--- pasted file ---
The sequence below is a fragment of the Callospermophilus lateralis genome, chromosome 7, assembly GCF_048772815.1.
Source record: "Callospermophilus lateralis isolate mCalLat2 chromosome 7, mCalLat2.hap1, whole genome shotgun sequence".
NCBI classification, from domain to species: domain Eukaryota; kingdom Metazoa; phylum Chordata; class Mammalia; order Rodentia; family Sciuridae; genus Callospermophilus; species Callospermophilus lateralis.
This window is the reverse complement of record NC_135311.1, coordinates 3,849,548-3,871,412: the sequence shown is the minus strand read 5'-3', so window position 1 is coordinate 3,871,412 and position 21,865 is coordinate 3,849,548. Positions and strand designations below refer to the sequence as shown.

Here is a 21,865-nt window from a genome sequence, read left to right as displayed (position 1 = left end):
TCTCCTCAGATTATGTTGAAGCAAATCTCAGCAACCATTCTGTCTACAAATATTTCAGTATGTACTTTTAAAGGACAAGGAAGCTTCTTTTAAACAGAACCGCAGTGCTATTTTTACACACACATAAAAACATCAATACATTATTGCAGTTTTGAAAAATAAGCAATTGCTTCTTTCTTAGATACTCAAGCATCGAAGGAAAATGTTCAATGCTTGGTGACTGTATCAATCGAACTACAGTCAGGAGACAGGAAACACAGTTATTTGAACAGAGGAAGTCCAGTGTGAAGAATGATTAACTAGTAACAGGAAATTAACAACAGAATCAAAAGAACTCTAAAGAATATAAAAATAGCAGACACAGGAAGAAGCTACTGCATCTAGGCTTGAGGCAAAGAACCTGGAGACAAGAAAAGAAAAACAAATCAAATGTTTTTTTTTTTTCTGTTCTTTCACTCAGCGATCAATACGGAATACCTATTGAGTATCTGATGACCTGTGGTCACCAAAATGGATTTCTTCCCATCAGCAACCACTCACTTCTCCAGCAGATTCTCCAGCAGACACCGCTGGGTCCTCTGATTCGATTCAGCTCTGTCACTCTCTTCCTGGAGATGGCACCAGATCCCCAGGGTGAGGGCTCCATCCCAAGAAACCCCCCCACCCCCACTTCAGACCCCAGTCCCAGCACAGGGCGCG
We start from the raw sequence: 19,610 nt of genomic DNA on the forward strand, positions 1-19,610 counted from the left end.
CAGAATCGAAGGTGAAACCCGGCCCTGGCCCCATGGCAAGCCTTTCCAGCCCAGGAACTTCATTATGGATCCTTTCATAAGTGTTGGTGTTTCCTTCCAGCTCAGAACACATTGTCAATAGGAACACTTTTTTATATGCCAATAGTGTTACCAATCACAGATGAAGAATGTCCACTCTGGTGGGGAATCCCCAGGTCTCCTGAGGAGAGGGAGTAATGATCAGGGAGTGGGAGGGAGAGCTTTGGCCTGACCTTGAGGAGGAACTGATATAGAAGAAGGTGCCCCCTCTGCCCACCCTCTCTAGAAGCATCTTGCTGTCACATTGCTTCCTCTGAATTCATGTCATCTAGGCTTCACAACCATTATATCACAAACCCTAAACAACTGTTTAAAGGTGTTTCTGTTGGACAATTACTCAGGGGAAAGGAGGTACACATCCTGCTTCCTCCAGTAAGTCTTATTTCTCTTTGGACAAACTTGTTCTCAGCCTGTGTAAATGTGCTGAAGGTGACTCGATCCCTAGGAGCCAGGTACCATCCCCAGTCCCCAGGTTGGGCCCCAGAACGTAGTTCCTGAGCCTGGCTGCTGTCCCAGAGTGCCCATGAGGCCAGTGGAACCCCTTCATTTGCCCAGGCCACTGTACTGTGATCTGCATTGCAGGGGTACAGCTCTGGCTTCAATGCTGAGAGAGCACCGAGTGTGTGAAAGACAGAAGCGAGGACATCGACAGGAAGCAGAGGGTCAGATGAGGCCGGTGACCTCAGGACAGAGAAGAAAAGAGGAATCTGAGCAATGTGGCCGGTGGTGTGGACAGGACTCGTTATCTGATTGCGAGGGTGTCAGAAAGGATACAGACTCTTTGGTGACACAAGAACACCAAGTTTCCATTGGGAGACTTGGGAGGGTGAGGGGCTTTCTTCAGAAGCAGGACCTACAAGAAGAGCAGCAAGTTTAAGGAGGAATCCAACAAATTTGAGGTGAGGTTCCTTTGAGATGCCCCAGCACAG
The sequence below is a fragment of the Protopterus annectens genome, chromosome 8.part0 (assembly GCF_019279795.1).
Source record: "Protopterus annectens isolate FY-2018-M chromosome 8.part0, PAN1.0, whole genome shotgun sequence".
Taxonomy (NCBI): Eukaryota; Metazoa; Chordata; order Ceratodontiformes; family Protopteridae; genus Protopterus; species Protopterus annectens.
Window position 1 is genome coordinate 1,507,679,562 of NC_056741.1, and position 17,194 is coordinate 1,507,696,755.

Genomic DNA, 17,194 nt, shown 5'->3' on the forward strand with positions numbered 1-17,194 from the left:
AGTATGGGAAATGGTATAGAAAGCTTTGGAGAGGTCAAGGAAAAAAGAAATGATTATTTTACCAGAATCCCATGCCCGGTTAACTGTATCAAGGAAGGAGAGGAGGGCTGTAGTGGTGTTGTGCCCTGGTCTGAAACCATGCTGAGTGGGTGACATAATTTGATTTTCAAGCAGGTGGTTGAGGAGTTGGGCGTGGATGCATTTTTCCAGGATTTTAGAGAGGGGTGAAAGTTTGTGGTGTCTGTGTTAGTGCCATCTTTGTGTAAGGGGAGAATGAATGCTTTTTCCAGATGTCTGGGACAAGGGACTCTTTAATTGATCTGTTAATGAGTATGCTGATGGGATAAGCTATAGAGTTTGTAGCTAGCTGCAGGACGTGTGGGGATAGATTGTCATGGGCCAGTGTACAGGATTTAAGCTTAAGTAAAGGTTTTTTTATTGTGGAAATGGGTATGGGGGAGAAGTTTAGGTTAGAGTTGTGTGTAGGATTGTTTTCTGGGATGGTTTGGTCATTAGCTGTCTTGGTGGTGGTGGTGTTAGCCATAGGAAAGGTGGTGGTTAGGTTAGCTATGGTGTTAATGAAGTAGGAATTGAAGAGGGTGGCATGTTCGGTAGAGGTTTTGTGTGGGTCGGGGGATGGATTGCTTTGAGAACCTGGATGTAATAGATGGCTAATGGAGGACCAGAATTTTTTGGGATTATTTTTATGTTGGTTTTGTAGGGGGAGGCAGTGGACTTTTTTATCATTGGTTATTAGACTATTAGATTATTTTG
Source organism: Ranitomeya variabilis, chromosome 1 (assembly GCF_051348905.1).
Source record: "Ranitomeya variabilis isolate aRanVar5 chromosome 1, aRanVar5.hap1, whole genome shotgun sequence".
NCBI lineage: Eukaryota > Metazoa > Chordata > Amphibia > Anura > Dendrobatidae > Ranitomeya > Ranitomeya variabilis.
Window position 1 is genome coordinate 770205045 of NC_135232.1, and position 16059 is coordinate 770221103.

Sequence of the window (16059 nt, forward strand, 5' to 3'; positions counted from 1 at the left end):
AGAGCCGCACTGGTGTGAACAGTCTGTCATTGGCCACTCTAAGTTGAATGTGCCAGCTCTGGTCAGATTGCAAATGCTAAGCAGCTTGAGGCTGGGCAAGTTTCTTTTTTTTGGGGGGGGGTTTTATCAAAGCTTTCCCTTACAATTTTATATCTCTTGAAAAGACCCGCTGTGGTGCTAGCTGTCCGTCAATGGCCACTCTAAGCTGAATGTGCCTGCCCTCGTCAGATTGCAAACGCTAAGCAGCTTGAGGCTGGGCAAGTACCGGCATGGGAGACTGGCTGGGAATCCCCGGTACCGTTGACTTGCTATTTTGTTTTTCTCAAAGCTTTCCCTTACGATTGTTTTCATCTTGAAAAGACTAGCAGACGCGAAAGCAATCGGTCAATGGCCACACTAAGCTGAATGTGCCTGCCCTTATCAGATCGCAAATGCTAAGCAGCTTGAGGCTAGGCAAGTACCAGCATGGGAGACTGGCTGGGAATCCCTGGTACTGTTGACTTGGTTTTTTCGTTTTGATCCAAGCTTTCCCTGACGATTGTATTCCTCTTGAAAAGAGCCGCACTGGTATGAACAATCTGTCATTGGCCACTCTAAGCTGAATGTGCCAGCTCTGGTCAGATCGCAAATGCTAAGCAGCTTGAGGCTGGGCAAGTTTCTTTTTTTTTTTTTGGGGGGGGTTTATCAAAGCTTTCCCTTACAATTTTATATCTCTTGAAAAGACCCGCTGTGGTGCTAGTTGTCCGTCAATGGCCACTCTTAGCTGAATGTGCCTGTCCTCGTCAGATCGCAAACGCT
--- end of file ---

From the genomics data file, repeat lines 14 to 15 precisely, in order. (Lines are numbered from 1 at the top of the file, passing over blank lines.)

AGTATGGGAAATGGTATAGAAAGCTTTGGAGAGGTCAAGGAAAAAAGAAATGATTATTTTACCAGAATCCCATGCCCGGTTAACTGTATCAAGGAAGGAGAGGAGGGCTGTAGTGGTGTTGTGCCCTGGTCTGAAACCATGCTGAGTGGGTGACATAATTTGATTTTCAAGCAGGTGGTTGAGGAGTTGGGCGTGGATGCATTTTTCCAGGATTTTAGAGAGGGGTGAAAGTTTGTGGTGTCTGTGTTAGTGCCATCTTTGTGTAAGGGGAGAATGAATGCTTTTTCCAGATGTCTGGGACAAGGGACTCTTTAATTGATCTGTTAATGAGTATGCTGATGGGATAAGCTATAGAGTTTGTAGCTAGCTGCAGGACGTGTGGGGATAGATTGTCATGGGCCAGTGTACAGGATTTAAGCTTAAGTAAAGGTTTTTTTATTGTGGAAATGGGTATGGGGGAGAAGTTTAGGTTAGAGTTGTGTGTAGGATTGTTTTCTGGGATGGTTTGGTCATTAGCTGTCTTGGTGGTGGTGGTGTTAGCCATAGGAAAGGTGGTGGTTAGGTTAGCTATGGTGTTAATGAAGTAGGAATTGAAGAGGGTGGCATGTTCGGTAGAGGTTTTGTGTGGGTCGGGGGATGGATTGCTTTGAGAACCTGGATGTAATAGATGGCTAATGGAGGACCAGAATTTTTTGGGATTATTTTTATGTTGGTTTTGTAGGGGGAGGCAGTGGACTTTTTTATCATTGGTTATTAGACTATTAGATTATTTTG
Source organism: Ranitomeya variabilis, chromosome 1 (assembly GCF_051348905.1).